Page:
This is an archived article and the information in the article may be outdated. Please look at the time stamp on the story to see when it was last updated.

TULSA, Okla. (KFOR) – The Oklahoma Republican Party announced Monday that the Trump campaign will be providing masks and hand sanitizer at the Saturday’s Trump rally in Tulsa, but with so many people saying they plan to attend, there are still concerns the large crowds the rally will draw could contribute to the spread of COVID-19 in the state.

“I saw the progress that we made in Oklahoma to control it, and I couldn’t see how a rally like that with people so close together, and so many of them could do anything but reduce the good things we’ve done,” said retired firefighter and lifelong Republican Robert McMahon.

The 70-year-old said he doesn’t fear the virus, but he does have a respect for it, and he has deep concerns about what a Trump rally will do in the pandemic.

“If somebody comes from Texas or New Mexico to this rally, they may bring the virus with them or they may take it back with them,” McMahon said. “So it doesn’t stop in Oklahoma and it doesn’t stop in Tulsa.”

Oklahoma, along with other states, is already seeing cases spike and trend upward over the past week.

While the pandemic has caused the postponement of all other events at Tulsa’s BOK Center through to the end of July, so far, neither plans, nor RSVPs for the rally appear to be hindered.

“Coming out of COVID-19, our president’s very first rally, in excess of 800,000 people, it’s historic, have signed up to come to this rally and this event,” said Oklahoma GOP chairman David McLain.

The president tweeted the number of those interested is “Almost One Million.”

McLain announced the Trump campaign will be taking temperatures at the door, and providing hand sanitizer and masks for optional use to everyone who enters the BOK Center.

“All of us being adults, and respectful adults, will be able to manage themselves on when they feel they should have their mask on, and when they should take their mask off,” McLain said. “I haven’t heard of any policy of mandatory mask wearing at this point but that’s fluid and could possibly change.”

So far, there are no plans for social distancing measures inside the arena.

“The BOK, I believe, seats 20,000 people and I believe it is the intent to fill the BOK up with people,” McLain said.

McLain said he believes overflow will go into the Cox Center next-door to the BOK Center, and that there will likely be some guest speakers who would make an appearance there.

But McMahon is asking state leaders, and the president, to consider the possible health affects for even those who choose to stay home, saying neighbors who might get infected will bring the virus to the grocery stores, restaurants, and other public places they disperse to after the rally is long over.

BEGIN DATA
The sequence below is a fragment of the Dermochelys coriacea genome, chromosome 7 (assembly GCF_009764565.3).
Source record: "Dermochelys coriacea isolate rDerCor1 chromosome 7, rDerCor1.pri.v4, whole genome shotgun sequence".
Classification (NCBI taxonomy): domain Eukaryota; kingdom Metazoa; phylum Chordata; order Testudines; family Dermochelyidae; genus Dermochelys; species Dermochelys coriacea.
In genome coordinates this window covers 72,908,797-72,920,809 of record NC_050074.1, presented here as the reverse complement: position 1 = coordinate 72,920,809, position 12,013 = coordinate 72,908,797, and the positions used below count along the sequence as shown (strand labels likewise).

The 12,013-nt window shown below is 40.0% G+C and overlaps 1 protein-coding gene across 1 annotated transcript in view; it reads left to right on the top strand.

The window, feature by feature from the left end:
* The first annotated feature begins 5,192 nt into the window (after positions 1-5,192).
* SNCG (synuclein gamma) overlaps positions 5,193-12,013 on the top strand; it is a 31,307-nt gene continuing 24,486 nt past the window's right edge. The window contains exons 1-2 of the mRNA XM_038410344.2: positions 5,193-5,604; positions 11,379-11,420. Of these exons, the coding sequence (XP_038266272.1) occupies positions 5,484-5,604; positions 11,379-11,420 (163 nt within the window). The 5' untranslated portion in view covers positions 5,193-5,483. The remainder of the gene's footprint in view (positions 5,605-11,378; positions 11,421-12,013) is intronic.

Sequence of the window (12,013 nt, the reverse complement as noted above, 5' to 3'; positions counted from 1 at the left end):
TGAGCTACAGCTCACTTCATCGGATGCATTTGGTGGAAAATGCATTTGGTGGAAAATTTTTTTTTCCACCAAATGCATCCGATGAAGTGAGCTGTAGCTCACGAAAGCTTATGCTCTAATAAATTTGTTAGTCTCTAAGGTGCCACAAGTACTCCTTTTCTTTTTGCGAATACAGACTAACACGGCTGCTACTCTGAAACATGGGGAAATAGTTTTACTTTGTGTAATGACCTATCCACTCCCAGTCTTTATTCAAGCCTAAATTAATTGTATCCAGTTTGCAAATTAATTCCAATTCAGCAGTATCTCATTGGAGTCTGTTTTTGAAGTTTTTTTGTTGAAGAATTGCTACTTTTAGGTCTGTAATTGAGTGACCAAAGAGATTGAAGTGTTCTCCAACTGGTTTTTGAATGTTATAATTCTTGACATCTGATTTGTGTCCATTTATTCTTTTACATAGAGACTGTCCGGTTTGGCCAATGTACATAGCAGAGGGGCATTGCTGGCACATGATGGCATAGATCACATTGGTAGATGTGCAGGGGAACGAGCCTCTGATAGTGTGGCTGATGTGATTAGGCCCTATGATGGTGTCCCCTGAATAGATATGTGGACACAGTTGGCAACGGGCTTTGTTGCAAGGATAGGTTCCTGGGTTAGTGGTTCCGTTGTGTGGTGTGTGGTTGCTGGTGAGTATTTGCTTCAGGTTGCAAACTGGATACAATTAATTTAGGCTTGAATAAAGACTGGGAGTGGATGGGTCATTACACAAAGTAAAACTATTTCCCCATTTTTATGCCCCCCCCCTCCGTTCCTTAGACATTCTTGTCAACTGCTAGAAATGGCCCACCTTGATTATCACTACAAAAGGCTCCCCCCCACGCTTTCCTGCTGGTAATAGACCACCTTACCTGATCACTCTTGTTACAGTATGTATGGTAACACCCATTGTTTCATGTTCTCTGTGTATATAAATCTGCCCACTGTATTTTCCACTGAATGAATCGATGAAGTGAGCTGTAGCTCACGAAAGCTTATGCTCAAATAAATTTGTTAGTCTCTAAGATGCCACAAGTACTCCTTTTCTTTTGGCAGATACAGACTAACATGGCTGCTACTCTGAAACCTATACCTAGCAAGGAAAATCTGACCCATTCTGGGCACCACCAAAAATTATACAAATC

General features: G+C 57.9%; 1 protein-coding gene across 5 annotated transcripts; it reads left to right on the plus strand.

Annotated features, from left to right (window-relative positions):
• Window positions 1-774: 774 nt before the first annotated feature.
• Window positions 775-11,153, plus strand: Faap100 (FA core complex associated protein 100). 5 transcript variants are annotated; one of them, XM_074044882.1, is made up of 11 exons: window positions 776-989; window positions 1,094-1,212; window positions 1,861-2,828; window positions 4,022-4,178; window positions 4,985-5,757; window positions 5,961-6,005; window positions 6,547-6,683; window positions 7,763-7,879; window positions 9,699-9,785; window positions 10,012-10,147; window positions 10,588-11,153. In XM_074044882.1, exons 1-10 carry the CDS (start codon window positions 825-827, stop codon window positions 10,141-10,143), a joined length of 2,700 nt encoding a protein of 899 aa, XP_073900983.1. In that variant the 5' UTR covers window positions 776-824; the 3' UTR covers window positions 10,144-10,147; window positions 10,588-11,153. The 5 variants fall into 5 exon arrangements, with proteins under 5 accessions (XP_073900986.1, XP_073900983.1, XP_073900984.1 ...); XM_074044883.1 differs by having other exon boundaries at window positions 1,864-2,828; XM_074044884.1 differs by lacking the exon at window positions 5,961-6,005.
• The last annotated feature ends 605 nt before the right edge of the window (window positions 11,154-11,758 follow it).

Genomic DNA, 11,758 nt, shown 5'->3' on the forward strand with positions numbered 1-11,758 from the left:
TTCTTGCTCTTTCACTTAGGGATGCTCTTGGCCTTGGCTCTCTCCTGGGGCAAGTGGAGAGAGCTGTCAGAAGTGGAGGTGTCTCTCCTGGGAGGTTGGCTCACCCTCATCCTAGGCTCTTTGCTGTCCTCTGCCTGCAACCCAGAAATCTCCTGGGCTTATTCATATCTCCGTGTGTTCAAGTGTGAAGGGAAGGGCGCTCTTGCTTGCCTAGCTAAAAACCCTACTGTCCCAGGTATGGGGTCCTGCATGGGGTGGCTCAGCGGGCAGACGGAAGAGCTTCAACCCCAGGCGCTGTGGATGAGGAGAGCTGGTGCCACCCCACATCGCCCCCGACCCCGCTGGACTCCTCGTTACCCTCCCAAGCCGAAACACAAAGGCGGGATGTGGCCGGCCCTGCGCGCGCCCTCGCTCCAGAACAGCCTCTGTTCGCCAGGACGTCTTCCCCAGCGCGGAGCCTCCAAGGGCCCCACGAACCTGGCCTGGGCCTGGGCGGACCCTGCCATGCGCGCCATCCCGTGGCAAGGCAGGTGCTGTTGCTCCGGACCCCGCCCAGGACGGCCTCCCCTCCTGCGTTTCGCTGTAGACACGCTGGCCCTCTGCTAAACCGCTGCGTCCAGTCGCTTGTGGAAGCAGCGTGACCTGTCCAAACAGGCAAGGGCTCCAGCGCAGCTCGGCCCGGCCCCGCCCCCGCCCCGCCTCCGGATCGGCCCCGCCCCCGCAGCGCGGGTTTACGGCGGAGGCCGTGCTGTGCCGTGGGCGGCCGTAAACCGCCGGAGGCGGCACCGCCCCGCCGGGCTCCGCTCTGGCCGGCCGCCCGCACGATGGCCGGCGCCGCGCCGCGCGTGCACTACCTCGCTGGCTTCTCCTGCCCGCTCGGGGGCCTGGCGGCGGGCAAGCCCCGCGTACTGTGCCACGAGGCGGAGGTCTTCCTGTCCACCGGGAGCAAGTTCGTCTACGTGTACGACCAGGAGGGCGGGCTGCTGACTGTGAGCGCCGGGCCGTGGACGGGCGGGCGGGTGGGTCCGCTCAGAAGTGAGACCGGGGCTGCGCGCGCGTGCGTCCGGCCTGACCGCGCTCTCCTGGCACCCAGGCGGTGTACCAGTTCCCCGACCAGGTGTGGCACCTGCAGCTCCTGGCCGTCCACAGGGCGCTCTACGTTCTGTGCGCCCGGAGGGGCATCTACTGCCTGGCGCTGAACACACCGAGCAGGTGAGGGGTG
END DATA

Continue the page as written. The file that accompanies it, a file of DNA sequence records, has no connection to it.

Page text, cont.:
“People get sick and people die from this,” McMahon said, “so I think that as Oklahomans we should do whatever we can to protect not only ourself but our neighbors.”

Monday morning, Nondoc quoted Gov. Stitt regarding the choice of the BOK Center for the event, saying “I’m looking for another potential venue where we could move it outside,” Stitt said. “We are trying to take every safety precaution possible.”

However, when News 4 asked Stitt’s office to confirm that information, a spokesperson said, “Our office is not involved in discussions regarding venues.”

KFOR also reached out to the Tulsa Health Department for their recommendations for Saturday and they replied with the following:

As the virus that causes COVID-19 spreads mainly through close contact from person-to-person, the Tulsa Health Department is concerned about the safety of any large gathering of people in enclosed spaces where social distancing is difficult to maintain.
The Tulsa Health Department encourages Tulsa County residents and visitors to continue to follow public health guidelines to prevent the spread of COVID-19 in our community.
Everyone is advised to practice personal responsibility by wearing a cloth face covering in public and practice social distancing by remaining 6 feet away from other people. Wash your hands often with soap and water for at least 20 seconds especially after you have been in a public place, or after blowing your nose, coughing, or sneezing. If soap and water are not readily available, use a hand sanitizer that contains at least 60% alcohol. 
According to the CDC, the virus that causes COVID-19 is spreading very easily and sustainably between people. COVID-19 is thought to spread mainly through close contact from person-to-person. Some people without symptoms may be able to spread the virus. 
Anyone who is sick with COVID-19 or has symptoms of COVID-19 should stay home and contact their health care provider. People with COVID-19 have had a wide range of symptoms reported – ranging from mild symptoms to severe illness. These symptoms include: fever or chills, cough, shortness of breath or difficulty breathing, fatigue, muscle or body aches, headache, new loss of taste or smell, sore throat, congestion or runny nose, nausea, vomiting and diarrhea.
The Tulsa Health Department continues to offer specimen collection for COVID-19 testing by appointment only. Call 918-582-9355 to speak to a public health professional.

The rally is scheduled for 7 p.m. Saturday at the BOK Center. Admittance is on a first come, first served basis.

Speaking to reporters in Washington, the president said the convention hall (the Cox Center) near the BOK Center in downtown Tulsa will be used, increasing total capacity to 62,000 for his first campaign rally since early March.